The Bocachica community came into being as part of the Slow Fish Caribe project and is the first in Colombia. Under the guidance of Slow Food Cartagena, a group of fisherfolk, men and women, traditional cooks and local producers have decided to work together to transform their local area by defending biodiversity and promoting responsible consumption. The community is made up of a hundred or so members from fishing associations, female entrepreneurs and a productive unit of SENA, the Servicio Nacional de Aprindazeje (National Vocational Training Service). They organize fishing and consumer workshops and food tastings, and their main aim is to facilitate conversation with the institutions on the protection of the Caribbean ecosystem.
The first indigenous network community in the Philippines
The Slow Food Pasil/Kalinga Community (Philippines)
The first Slow Food indigenous community in the Philippines. After a decade of collaboration with the association, the Kalinga indigenous community has officially found its place in the Slow Food international mosaic thanks to renewed attention to food diversity and culture. The community’s 138 members defend the local ecosystem and gene pool and cultivate a number of rice varieties on high-altitude terraces. The varieties include chong-ak (on the Slow Food Ark of Taste since 2009 and currently about to become a Presidium) and unoy, for which the Unoy Pasil Terrace Association of female rice growers is named. These women, who are members of a separate Slow Food community, are the prime possessors of the traditional skills that regulate and conserve seeds.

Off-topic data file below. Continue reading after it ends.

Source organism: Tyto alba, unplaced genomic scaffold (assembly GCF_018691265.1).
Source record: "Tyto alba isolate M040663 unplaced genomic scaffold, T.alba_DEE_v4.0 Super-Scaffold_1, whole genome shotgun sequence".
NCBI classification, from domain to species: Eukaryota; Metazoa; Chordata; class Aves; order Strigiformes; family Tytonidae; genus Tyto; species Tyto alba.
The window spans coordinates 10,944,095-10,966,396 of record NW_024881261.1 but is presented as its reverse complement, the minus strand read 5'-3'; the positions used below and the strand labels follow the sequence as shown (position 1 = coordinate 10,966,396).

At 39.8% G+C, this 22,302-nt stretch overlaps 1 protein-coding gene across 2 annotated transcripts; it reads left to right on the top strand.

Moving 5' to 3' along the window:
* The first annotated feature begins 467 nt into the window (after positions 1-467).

Building solid cultural bases to create virtuous change in everyday life
The Slow Food Etnea Gastronomic Education Community (Italy)
To educate, inform, tell, popularize and lay down solid bases to support virtuous change in everyday life and, consequently, in one’s community. This is the main goal of this Sicilian community whose 29 members have succeeded in networking students, teachers, producers, cooks, consumers and institutions, and valorizing the biodiversity of Etna and local culture. Their principal activities include educational forums, taste workshops, meetings with producers, popular events and, last but not least, “delicious” cooking sessions with families.
Taste education and consumer awareness
The Slow Food Moscow Community for food education and awareness (Russia)
This community of 10 people has been part of the Terra Madre network since 2004. Its main goal is to raise consumer awareness and conserve traditions – especially among children and young people – through Slow Food projects. Its principal activities feature the creation of an enjoyable course of study to teach adults and children increasingly mindful food consumption, which means not only choosing good, clean and fair products but also protecting local biodiversity.
A community for the promotion of good, clean and fair tourism
Slow Food Community for the conservation of the local food heritage (Rumania)
This community focuses principally on the valorization of its local area and biodiversity by developing eco-sustainable, mindful tourism in line with the principles of good, clean and fair. More specifically, it protects the gastronomic and cultural heritage of the area around the village of Viscri. The main activities of the network’s 10 members involve mapping, supporting, protecting and promoting projects (together with artisan producers, farmers and cooks) in this area of Transylvania, organizing guided tours and workshops, networking with other local communities, and encouraging citizens to rediscover the huge variety of local food products that represent the true wealth of the local area.
Join the movement. Create your own Slow Food community